My expertise means I’ll take calls for all sorts and advise as best as possible. I’ve been asked about everything from rabbits to reptiles, and years back all types of exotic pet. Aside from dogs and cats, and the occasional horse, we rarely go in search of other animals these days.

Our first port of call is always to inform the police of our operations, in case we encounter difficulties. If we find ourselves in danger, we might need support to pull out. We start with CCTV, but look to customs, vehicle registration and bank cards – everything is traceable. I can’t go intoany more details, those are as sensitive as you might expect.

It was a hobby for me in the early days. Back when I started out, barely 30% of dog cases we’d get were stolen. Today, that figure sits at about 95%. Now we run summer camps for budding pet detectives because it’s nonstop. Some are taken to order, for resale or breeding, others for a personal vendetta out of spite. Not everyone reports the crime, so the figures are murky – but my best guess is around 125 dogs a week are stolen in the UK and Ireland. I’m not one to point to specific stories, I’m not sentimental, but for me it’s cases with elderly animals or elderly owners that I enjoy solving the most.

British law simply doesn’t protect owners – usually the worst-case scenario will see any caught thieves punished with a small fine, before they simply move on to the next job. If someone is desperate to steal your pet, just make it as close to impossible as you can.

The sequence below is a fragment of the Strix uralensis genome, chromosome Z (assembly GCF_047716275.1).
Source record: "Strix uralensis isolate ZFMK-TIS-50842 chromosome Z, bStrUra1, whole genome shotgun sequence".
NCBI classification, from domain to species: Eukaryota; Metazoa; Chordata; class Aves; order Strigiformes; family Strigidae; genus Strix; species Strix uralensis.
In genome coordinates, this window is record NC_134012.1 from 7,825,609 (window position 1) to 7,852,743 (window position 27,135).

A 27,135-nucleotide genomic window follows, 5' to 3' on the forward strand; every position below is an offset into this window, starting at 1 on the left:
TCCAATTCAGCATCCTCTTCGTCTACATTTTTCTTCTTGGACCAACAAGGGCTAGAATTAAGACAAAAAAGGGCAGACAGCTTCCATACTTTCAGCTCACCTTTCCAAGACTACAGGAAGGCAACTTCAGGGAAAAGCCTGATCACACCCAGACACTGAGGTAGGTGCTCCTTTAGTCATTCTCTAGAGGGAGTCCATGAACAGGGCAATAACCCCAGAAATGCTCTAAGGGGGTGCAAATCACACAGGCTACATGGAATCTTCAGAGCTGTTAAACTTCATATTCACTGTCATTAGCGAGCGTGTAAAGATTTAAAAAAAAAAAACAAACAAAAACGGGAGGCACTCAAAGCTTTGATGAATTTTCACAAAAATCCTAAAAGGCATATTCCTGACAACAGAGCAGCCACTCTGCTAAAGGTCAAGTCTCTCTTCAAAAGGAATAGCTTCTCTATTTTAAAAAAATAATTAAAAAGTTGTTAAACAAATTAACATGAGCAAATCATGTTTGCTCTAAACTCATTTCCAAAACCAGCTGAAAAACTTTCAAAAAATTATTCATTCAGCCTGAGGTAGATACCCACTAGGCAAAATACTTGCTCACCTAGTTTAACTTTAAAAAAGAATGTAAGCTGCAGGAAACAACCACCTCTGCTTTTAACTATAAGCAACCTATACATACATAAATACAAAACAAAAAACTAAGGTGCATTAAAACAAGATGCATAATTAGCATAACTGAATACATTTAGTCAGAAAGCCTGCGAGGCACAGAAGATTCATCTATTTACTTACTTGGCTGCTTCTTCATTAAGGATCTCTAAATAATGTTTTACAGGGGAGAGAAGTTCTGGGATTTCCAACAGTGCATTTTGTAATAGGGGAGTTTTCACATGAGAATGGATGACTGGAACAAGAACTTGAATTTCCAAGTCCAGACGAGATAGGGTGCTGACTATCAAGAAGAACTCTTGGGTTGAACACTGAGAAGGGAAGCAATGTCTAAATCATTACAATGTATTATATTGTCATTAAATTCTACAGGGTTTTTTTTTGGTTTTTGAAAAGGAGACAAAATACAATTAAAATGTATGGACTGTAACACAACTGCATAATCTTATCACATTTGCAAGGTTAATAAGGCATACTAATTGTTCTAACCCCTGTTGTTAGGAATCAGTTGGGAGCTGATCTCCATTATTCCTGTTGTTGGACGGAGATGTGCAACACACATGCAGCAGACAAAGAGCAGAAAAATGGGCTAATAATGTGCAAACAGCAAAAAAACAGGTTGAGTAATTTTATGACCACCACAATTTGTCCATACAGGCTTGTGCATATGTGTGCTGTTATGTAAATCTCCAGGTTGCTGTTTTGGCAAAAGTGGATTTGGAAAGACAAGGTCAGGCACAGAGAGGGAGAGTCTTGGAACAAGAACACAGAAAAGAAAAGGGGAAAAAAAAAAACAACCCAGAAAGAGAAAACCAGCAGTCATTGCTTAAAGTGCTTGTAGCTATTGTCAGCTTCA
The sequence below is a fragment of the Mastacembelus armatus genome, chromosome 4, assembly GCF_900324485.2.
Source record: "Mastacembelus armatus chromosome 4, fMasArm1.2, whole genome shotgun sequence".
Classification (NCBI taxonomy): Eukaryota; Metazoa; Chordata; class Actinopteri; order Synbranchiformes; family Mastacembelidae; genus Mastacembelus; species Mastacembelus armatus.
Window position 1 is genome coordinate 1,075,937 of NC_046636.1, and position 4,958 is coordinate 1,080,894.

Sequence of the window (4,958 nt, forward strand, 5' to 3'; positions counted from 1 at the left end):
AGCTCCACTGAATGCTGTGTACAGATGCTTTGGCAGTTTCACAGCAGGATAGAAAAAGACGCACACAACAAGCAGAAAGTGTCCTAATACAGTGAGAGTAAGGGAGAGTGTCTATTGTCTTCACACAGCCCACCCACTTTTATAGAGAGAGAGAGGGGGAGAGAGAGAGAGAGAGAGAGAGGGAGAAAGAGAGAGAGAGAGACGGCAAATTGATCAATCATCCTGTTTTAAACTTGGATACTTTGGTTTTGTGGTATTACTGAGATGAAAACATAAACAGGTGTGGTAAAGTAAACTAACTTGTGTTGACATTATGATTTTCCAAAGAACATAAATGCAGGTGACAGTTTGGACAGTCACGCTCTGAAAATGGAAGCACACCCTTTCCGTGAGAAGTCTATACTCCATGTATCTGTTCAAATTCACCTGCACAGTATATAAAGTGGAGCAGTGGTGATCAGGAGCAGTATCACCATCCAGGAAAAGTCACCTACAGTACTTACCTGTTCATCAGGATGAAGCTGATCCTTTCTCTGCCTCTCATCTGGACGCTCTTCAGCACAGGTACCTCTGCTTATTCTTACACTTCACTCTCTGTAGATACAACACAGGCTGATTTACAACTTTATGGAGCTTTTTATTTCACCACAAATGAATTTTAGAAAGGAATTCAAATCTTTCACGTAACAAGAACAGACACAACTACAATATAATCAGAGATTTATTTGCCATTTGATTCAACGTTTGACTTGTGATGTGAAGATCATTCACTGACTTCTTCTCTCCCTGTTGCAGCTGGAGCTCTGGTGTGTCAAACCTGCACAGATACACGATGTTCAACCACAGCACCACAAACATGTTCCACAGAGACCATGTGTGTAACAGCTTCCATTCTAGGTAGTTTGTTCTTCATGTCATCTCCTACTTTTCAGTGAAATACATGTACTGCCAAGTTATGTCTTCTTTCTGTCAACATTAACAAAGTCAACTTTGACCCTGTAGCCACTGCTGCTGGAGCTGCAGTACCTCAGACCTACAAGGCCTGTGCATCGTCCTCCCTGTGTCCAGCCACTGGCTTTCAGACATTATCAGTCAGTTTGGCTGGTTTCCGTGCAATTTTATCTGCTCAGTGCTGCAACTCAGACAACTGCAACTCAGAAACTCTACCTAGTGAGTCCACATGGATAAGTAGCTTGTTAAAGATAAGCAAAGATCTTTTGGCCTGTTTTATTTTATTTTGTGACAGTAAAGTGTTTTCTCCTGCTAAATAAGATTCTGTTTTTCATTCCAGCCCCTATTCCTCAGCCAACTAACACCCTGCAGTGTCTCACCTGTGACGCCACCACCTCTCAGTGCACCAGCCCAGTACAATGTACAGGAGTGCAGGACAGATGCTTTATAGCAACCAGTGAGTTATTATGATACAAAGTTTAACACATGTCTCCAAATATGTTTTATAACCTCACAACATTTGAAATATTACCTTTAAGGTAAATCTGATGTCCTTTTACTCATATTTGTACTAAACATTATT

Sharon Morris, New Hampshire, USA. Speciality: cats and birds

‘Lots of people charge for these services, but I do it voluntarily’: Sharon Morris.
‘Lots of people charge for these services, but I do it voluntarily’: Sharon Morris. Photograph: Jason Paige Smith/The Observer

Doing things with my pets has always been a passion of mine. When my mushing dogs passed away, I got myself a Dachshund. OK, I thought, what can he do? I bought a book called Dog Detectives by Kat Albrecht. Right away I was intrigued. I used to be a registrar within the school system. When I faced retirement, I needed a new thing.

I looked online and signed up for an intense course. What I started to learn was fascinating: did you know a cat that is allowed outdoors has an inbuilt GPS? Even if they’re transported for miles, they’ll often come back in a straight line unless an obstacle – say a major highway – gets in their way. Indoor cats who’ve snuck out, meanwhile, are unlikely ever to be hiding further than 50ft from your home.

After that, I started volunteering with the lost and found department at my local ASPCA. Now I take around 200 calls a year. It seemed in my local area, lost dogs were covered, but nobody was focused on cats, so I got to work.

I was lost at first, when I went out solo. I’d scroll through Facebook looking for posts about lost animals asking people to call me. Most ignored me, but some picked up the phone. So I started to share advice, not just offering my services. That’s when people started to listen to what I had to say.